While all of the above examples illustrated a putter structure with one main body part and the polymeric material inserted therein, the invention is not limited to this configuration. Rather, the putter main body may be constructed from multiple parts without departing from this invention. FIG. 9 illustrates an example putter head structure 900 in which the putter head 900 includes a ball striking face portion 902 that is engaged with a main body portion 904. Any desired manner of engaging the ball striking face portion 902 with the main body portion 904 may be used without departing from this invention. For example, these portions 902 and 904 may be engaged by mechanical connectors (e.g., threaded connectors, rivets, etc.), by fusing techniques (e.g., welding, brazing, soldering, etc.), by cements or adhesives, by combinations of these manners, and/or in other manners. Other numbers and combinations of parts may be provided in the overall putter head structure 900 without departing from this invention.

FIG. 9 illustrates additional potential features of putter heads in accordance with this invention. In this example structure 900, no external port 208 a with access to cavity 208 is present. Rather, in this example structure 900, the cavity 208 is defined in a surface 906 of the main body portion 904 to which the striking face portion 902 is connected (the striking face portion 902 includes the openings 206 defined therein). The openings 206 and cavity 208 may be filled with polymeric material through one or more of the openings 206 located on the ball striking face 204. As additional alternatives, if desired, the cavity 208 may be defined in the rear surface of the striking face portion 902, or the cavity 208 may be partially defined in each of the portions 902 and 904. As yet an additional potential alternative, if desired, the cavity 208 may be omitted (and the various openings 206 may be separately filled with the polymeric material). A single putter head structure also may include any combination of these features, without departing from this invention.

The openings on the ball striking face through which the polymeric material is exposed also may have a wide variety of configurations without departing from this invention. FIGS. 1A and 2A illustrate the openings (and thus the exposed polymeric material) as a plurality of elongated, continuous slots that extend across the majority of the ball striking face. This is not a requirement. For example, as illustrated in FIG. 10, the ball striking face may include multiple sets of separated openings filled with polymeric material. These sets of openings may align with one another or may be offset from one another as one moves across the ball striking face. The sets of openings may extend to a common cavity in the body member, to different cavities, or to no common cavity at all, if desired. While not illustrated in FIG. 10, if desired, the exposed surfaces of the sets of separated openings may be oriented at different angles from one another and/or may extend rearward at different angles from one another. As yet another example, if desired, the openings within a set need not be parallel to one another.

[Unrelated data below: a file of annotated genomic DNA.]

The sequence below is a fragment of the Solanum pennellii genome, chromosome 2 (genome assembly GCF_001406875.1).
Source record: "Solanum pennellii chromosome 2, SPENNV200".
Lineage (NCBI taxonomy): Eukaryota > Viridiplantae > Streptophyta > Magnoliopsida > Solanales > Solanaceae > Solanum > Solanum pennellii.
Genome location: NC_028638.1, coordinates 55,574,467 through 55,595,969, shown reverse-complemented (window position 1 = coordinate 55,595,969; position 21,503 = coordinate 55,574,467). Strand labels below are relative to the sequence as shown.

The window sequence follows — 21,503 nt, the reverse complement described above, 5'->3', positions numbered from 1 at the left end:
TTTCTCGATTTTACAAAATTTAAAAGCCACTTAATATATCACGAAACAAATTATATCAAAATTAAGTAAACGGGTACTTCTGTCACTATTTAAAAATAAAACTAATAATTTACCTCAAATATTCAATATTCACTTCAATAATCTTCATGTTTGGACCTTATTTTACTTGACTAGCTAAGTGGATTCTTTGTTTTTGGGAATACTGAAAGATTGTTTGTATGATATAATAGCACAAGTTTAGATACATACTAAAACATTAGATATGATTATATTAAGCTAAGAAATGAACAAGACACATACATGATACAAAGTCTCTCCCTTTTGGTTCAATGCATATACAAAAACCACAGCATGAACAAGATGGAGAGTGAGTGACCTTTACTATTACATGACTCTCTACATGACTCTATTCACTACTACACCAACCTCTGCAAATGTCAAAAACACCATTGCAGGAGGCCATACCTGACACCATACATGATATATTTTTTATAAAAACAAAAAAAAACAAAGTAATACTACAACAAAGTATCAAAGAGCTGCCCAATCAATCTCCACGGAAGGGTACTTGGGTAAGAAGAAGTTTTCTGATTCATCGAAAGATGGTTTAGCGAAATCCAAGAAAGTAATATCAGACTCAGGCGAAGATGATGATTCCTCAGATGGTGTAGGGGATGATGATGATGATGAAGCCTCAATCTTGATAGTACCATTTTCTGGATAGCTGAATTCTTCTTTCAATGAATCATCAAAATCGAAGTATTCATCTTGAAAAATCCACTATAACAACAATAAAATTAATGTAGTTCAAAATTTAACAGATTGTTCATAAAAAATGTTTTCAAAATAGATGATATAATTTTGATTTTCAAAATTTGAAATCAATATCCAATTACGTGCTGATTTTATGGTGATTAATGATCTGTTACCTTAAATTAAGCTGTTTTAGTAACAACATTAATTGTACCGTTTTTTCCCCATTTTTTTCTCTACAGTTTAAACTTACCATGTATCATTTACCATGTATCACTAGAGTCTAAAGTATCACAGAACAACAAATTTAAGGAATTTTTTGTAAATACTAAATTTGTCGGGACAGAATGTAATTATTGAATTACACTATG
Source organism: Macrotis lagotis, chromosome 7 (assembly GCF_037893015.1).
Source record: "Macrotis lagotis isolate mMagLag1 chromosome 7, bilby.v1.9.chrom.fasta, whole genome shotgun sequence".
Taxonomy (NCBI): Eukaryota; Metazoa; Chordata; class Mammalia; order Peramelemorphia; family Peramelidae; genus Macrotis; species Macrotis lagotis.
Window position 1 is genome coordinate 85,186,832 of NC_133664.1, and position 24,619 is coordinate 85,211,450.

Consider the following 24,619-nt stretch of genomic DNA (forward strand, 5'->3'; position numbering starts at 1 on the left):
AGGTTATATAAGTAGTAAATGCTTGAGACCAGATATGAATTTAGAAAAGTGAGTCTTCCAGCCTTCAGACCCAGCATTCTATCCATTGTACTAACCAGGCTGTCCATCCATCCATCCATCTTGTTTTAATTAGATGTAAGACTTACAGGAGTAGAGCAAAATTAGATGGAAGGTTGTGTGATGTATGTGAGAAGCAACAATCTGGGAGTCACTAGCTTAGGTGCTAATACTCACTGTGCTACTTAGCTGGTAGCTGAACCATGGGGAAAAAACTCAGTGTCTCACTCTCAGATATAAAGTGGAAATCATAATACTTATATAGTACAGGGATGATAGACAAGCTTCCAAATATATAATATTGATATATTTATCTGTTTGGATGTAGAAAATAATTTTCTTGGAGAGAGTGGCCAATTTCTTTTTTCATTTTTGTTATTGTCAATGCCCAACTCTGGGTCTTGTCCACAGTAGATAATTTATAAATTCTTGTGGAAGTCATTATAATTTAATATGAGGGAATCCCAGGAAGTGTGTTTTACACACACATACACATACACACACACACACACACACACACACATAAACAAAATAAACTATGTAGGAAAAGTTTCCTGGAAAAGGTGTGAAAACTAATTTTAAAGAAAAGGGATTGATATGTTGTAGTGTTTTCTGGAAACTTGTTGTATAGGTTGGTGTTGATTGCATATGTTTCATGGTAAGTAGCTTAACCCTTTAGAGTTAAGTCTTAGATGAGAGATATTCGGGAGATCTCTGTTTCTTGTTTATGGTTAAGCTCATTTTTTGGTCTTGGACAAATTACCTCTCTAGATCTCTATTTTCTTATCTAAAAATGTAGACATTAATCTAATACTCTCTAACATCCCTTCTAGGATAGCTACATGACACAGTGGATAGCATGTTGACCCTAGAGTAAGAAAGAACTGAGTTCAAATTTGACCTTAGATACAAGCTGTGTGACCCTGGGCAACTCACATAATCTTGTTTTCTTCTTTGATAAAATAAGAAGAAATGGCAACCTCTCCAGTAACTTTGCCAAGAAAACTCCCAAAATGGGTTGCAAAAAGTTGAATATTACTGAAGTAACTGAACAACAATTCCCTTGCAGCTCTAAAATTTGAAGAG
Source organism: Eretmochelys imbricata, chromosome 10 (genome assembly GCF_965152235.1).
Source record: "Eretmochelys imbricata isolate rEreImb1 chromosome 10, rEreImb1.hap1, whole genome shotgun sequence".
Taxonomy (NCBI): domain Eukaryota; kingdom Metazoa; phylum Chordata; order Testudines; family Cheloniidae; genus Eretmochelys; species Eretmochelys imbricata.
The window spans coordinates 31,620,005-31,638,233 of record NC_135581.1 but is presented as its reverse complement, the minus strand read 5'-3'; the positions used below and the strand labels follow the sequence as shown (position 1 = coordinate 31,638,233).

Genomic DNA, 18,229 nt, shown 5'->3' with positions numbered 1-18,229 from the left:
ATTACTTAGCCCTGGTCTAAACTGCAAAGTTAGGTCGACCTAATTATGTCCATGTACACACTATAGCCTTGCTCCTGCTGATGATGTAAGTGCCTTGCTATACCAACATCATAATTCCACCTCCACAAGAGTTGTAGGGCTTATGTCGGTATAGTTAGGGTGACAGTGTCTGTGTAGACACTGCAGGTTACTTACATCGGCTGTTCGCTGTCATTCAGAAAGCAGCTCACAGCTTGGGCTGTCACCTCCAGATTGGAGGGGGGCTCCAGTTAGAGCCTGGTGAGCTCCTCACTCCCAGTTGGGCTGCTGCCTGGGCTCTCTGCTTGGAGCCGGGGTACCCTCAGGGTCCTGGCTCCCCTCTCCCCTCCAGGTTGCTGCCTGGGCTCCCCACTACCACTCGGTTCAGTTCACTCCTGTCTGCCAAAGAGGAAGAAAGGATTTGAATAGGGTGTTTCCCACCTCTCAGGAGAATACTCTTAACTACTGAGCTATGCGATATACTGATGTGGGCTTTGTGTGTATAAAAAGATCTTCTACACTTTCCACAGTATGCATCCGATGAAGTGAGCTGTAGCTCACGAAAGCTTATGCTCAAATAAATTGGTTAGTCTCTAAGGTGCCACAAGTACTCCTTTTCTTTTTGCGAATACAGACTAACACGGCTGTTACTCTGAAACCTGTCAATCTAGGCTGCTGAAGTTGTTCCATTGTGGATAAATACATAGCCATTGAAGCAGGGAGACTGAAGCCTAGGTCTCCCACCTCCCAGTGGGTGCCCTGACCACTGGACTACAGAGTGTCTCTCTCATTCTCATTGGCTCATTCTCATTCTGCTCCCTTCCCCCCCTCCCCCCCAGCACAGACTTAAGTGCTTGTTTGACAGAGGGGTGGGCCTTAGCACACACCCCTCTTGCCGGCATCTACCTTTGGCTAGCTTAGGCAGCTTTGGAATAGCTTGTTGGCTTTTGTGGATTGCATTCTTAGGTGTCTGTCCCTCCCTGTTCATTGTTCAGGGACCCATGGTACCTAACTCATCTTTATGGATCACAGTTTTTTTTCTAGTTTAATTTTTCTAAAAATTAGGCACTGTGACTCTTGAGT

The openings (and thus the exposed polymeric material on the ball striking surface) are not limited to narrow, elongated slots, as illustrated in the previous examples. Rather, if desired, all or some portion of the openings may be of a different shape, e.g., to produce a stylized design, pattern, alphanumeric information, or other information on the ball striking face, such as a logo, manufacturer name, brand name, or trademark information, as illustrated in FIG. 11. This feature also may be used to customize the putter head, e.g., to include a personal name (such as the putter owner's name), a team name, or any other desired information, or to provide an end user (such as the club purchaser or other person) with the ability to design his or her own putter face.

FIG. 12A illustrates yet another pattern of openings (and thus another pattern of exposed polymeric material on the ball striking face surface). In this example construction, the ball striking face includes the openings and the polymeric material arranged in an arched or curved pattern across the ball striking surface. In this structure (as well as the other opening/exposed polymeric material structures described above), grooves or scorelines may be included in the polymeric material, in the material between the polymeric material, or both, e.g., as described above in conjunction with FIGS. 2C, 2D, 3, and 4.